Ah, the inter webs and social media… they help give your voice wings and thus even the tiny can raise their volume and be heard.

A fine gentlemen from SRAM rang me up this morning and took the time to explain the circumstances surrounding the launch timing of the new 2012 Red group.  I mean gentleman in the sincerest sense.  I’m certain that he had better things to do with his day, but that he took the time to follow up and explain to me what was going on in a direct and fact based manner was much appreciated.

Simple answer is that they had production delays which pushed out the planned December launch date until now, and unfortunately, it is not likely that parts will arrive in time to make it through the distribution system and on to our NAHBS bikes before they have to be on trucks bound for Sacramento.

Perfectly reasonable, entirely understandable.  Even if it was BS, and I don’t believe that it was, at least it isn’t an excuse that demeans the small builder.

This whole brouhaha could have been avoided if this was the approach from the start.  The take away for me just reinforces the notion that a direct approach to a difficult situation is always best.

It also reinforces my commitment to never allow anyone to tell us that we aren’t deserving of having the best.  I’m sure that sounds a bit silly to some, especially when placed in the narrow context of a conversation about parts to be hung on a bicycle frame.

But this was about more than that, and I struggle to articulate what it was about to folks that don’t get up every day and obsess about small details.  I found a kindred spirit in this regard with Richard, but as things on the inter webs go, there has been some online chatter from folks with no skin in the game, but lots of keyboard courage, implying that this was all about ego.  Apparently these online commentators believe that Richard and I should have just sucked it up and moved on.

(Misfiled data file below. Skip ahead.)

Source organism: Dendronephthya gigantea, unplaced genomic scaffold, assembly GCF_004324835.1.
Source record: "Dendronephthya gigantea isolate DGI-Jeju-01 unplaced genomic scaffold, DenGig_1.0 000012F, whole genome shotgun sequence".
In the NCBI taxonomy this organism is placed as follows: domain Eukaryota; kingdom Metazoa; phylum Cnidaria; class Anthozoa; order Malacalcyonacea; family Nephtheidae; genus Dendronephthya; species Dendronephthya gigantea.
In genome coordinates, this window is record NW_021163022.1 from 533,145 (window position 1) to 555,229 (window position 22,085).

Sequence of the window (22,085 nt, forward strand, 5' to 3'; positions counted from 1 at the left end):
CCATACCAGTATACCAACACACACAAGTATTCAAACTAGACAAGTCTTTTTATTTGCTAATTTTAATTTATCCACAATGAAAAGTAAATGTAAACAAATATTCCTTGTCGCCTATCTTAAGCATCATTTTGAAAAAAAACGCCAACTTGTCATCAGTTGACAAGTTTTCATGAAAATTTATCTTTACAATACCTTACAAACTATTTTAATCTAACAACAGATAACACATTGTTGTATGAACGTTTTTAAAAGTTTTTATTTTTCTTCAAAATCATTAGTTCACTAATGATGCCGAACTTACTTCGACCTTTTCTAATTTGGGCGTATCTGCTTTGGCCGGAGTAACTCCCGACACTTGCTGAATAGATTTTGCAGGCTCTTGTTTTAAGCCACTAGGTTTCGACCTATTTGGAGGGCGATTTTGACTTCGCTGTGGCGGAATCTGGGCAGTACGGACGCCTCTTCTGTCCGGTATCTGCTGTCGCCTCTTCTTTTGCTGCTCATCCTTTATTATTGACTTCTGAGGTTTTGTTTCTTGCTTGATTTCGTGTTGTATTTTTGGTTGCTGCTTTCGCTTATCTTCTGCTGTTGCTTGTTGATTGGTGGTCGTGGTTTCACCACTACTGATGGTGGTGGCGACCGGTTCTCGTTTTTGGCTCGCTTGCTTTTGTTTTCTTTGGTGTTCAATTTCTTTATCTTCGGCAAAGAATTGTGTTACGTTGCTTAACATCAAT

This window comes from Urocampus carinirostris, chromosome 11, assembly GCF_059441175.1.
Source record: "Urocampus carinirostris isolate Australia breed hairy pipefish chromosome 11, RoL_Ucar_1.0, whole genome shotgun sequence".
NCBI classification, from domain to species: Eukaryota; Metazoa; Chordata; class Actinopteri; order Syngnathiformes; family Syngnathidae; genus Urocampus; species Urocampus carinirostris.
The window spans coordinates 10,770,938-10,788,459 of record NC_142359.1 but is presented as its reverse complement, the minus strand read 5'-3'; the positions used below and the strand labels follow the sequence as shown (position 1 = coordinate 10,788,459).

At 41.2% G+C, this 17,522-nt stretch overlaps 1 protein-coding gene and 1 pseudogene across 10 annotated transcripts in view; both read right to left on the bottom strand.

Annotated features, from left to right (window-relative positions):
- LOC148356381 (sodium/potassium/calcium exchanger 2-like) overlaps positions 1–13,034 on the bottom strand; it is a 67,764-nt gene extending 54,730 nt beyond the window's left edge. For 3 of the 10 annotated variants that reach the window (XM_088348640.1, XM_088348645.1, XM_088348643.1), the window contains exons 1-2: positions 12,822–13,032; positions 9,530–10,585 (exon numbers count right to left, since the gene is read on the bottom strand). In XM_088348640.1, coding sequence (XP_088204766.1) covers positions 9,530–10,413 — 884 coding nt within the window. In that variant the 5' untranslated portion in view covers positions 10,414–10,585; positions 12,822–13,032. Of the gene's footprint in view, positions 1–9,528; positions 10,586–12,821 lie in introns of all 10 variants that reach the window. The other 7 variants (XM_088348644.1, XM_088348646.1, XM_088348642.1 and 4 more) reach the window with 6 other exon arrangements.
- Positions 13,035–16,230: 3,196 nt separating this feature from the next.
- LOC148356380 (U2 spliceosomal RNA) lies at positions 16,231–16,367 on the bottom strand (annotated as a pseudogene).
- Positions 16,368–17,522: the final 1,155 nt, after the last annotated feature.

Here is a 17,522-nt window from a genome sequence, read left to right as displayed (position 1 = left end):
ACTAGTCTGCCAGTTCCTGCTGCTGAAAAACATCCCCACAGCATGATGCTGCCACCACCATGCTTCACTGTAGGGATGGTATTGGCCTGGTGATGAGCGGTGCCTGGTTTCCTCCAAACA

I’ve pondered that a bit over the past few days. Is it egotistic to be maniacal about the little details?  Is it wrong to be obsessed with how perfect your product looks?  I don’t think so.

I believe that as soon as you allow someone to tell you that you aren’t worthy of the best… well then you aren’t worthy. I believe that our customers expect us to be obsessed with the little things and I believe that we have an obligation as professionals to never stop caring about the small details that add up to something more than just another consumable product.

So, crisis is over, the Red Storm has passed and I’ll be the one proudly displaying my bikes with last year’s Red(ux) prom dress, unless of course the new one miraculous appears in time.

And you know what? I think that we looked pretty sharp in last year’s Red(ux) dress.

Thanks for listening, thanks for the encouragement, and thanks SRAM.